Masha is a dental patient. Her oral health problems continue to change as she meets new Case Western Reserve University student dentists in Second Life’s virtual dental office.
The middle-aged avatar is an integral part of a new research project of the Case Western Reserve University School of Dental Medicine and the College of Arts and Sciences department of communication sciences to teach and give students practice time to communicate with mock patients.
Not only do findings from the study have potential to revolutionize dental education but also to change the way national testing is done for patient-side communication skills.
Kristin Z. Victoroff from the dental medicine’s department of community dentistry will direct the three-year Innovative Dental Assessment Research and Development (IDEA) Grant project from the American Dental Association’s Joint Commission on National Dental Examinations. She will develop patient communication scenarios for simulated education and test their effectiveness in preclinical training for students.
“More dental schools are experimenting with simulation as a way to teach,” said Victoroff. She is joined in the research project by Roma Jasinevicius and Catherine Demko from the dental school faculty in testing and implementing simulations in dental education at the university.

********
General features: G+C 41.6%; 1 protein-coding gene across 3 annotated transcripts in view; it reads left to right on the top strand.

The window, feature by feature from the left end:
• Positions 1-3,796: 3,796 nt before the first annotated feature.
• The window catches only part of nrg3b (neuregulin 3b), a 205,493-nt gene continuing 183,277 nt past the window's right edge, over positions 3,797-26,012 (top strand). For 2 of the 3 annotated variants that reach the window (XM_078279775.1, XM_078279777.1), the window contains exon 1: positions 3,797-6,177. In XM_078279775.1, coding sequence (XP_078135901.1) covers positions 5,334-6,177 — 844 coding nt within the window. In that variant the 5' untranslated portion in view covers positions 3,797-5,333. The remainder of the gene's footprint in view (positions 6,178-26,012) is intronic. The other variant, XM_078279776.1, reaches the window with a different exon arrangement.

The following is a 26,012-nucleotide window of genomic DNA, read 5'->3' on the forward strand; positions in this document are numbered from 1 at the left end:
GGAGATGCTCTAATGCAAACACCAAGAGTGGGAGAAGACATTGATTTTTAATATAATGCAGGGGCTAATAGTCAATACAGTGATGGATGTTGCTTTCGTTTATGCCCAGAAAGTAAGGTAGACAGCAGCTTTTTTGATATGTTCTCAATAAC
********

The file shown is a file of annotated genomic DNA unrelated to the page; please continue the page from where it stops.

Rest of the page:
Since 2001, the Case Western Reserve dental school has been on the forefront in using simulations in teaching the physical dexterity skills by using a technology called DentSim (http://www.denx.com/). DentSim is a simulated and computerized training system that uses a simulated dental patient. The school’s use of the technology in dental education was spearheaded by Jasinevicius.
From that technology, the attention turned to developing what Victoroff’s describes simulated experiences for the “softer” skills of dental medicine—communicating with patients.
Victoroff enlisted virtual reality experts and Art and Sciences’ communication disorder scientists Stacy Williams, who directs the Virtual Immersion Center for Simulation Research (VICSR), and Kyra Rothenberg, director of the health communications minor.
They will take three approaches to simulated communications training—live actors, the immersion theatre where students interact with a virtual patient in a 180-degree surround theatre and with avatars, like Masha, in Second Life.